Training Tuesdays: April 24, 2018, Milo needs a challenge

Hi fans! This is a short post because it’s grading season, and I’m up to my eyebrows with student work from my Philosophy 271: Animals in our Lives and Philosophy 458/673: Feminism, Bodies and Biology classes. I had the pleasure of working with two groups of fabulous students and so the grading is not that bad. But, holy smokes, is there ever a lot of it.

I had an epiphany this week—I’ve been treating Milo like a baby and he’s bored. I was so focused on splitting his training tasks into tiny pieces that I was slowing him down and frustrating him.

I had this epiphany because my friend Liz said, “Carla, you need to give him more difficult things to do.” Does it count as an epiphany if someone straight out tells you something? Probably not technically, but this week had an ‘epiphany-feel’ about it.

After that fateful conversation with Liz, I gave Milo long tracks with multiple articles—he did a great job. No more waiting for him to find an exact heel position. I simply demanded it and he stepped right up and met my higher expectations. And in Rally class, which we just started, I demanded serious attention, which he gave me.

Note to self: “Do what Liz says more often.”

So, this week the plan is to do more of those things: long tracks, precision in heeling, and focused attention even in a distracting Rally class. I am feeling hopeful.

You might remember that I’ve also been working on getting Milo to tolerate a manicure. In the last couple of weeks I’ve come to see that Milo deeply despises have his nails trimmed. So, I’m keeping us on a baby steps schedule for this counter-conditioning procedure–tiny steps and lots of hotdogs.

Next week I’ll fill you in on our progress. Cheers!

Black and tan German Shepherd sniffing brown grass

Milo has what you call a “deep nose” when he tracks and that is a good thing.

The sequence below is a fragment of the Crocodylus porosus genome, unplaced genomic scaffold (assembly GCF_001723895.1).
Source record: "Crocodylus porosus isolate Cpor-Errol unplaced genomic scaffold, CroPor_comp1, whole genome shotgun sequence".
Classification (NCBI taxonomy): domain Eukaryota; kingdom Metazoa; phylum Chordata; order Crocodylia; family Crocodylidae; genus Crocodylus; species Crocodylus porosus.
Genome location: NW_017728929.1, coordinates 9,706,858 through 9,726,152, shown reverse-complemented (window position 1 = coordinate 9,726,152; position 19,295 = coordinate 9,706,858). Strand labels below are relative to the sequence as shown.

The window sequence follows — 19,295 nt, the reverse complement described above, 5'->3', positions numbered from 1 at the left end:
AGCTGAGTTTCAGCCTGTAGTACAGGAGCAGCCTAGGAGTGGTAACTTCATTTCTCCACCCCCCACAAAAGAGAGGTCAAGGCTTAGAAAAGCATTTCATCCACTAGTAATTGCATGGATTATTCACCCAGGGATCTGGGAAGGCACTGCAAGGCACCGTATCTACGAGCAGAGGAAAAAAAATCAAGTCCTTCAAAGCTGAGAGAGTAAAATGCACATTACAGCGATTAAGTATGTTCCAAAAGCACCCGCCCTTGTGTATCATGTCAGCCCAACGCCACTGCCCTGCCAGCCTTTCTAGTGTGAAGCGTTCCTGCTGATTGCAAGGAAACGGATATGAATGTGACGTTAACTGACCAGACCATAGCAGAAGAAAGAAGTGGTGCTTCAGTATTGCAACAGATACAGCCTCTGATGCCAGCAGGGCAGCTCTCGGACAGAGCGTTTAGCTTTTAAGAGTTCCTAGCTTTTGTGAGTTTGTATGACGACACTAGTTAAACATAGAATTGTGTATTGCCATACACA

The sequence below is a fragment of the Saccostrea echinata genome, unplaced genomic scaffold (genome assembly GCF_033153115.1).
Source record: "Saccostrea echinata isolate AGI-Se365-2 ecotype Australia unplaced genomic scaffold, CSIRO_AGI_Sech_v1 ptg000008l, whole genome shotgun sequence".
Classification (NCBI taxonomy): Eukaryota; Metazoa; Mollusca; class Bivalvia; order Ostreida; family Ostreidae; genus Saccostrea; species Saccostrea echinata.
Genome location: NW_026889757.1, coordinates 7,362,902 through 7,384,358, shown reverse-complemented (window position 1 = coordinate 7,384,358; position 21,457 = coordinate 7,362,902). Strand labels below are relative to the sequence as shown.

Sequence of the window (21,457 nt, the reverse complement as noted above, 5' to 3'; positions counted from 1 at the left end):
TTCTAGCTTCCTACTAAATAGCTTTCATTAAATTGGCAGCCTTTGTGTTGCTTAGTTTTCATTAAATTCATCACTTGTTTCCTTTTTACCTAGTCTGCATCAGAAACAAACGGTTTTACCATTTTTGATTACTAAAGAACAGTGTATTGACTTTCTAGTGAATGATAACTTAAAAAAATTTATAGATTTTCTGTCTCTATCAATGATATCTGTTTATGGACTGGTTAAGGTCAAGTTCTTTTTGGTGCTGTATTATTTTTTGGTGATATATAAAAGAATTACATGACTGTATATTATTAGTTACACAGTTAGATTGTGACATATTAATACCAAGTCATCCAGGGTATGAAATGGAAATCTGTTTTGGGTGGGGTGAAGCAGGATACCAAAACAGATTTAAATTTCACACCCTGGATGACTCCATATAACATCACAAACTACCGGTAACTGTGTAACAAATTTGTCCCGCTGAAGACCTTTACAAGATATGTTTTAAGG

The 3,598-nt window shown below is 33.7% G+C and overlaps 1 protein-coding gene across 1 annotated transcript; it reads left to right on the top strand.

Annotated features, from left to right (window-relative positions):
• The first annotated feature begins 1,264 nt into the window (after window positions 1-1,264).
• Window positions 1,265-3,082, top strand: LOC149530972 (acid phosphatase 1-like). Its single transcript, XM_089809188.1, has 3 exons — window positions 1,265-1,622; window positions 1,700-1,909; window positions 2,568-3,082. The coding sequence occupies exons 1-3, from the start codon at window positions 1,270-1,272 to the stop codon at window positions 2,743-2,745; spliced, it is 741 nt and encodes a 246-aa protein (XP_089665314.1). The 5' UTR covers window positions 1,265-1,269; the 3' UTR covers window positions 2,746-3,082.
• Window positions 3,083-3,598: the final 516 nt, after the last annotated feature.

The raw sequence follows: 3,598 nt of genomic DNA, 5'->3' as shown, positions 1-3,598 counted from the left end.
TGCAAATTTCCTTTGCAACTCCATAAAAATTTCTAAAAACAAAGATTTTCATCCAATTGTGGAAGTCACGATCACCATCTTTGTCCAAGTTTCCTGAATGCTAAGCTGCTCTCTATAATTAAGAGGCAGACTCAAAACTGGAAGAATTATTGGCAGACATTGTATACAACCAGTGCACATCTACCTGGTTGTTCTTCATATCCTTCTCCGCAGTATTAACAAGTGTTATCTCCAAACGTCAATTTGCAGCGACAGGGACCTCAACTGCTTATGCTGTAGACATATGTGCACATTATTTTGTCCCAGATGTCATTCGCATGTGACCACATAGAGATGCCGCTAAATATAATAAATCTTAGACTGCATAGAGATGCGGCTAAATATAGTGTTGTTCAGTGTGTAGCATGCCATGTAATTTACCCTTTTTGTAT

Hoss the Cat benefits from positive dog training

Nothing is more alluring to Hoss the Cat than an open book, the scratching of a pen on a notepad, or my fingers tapping away on a keyboard. His mission, which he chose to accept, is to get between me and whatever I’m trying to do.

He’ll saunter up and lay down on my hands as I’m writing. I pick him up and set him on the floor, and within 4 seconds he’s right back on my computer. Like the turning of the seasons, the waxing and waning of the moon, the ebb and flow of the tides, Hoss effortlessly cycles from keyboard to floor and back again.

It’s reminiscent of Milo the AwesomeDog’s desire to be underfoot when I’m cooking. After realizing that yelling at Milo to back off was entirely ineffective, I embraced a positive training approach to that problem. Now Milo has a comfy bed, where he receives lots of yummy treats, in the kitchen. Rather than being underfoot, he chooses hangout on that bed because I make the bed a more desirable place for him to be.

I tried the same strategy with Hoss the Cat with great success. Hoss now has a soft bed, on a corner of my desk that works for both of us.

Here’s how it worked:

Step one: Add cat bed to desktop. 

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There is lots of room for Hoss the Cat to make himself comfotable.

Step two: Add cat.

cat on desk

Hoss the Cat immediately made himself at home.

Step three: Give cat time to consider whether this state of affairs is to his liking.

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Hoss contemplates the consequences of abandoning the keyboard.

Step four: Realize that your clever plan has backfired because cat distracts you from work by being adorable.

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cat bed wins

 

It ends up that all the creatures benefit from a positive approach to training.

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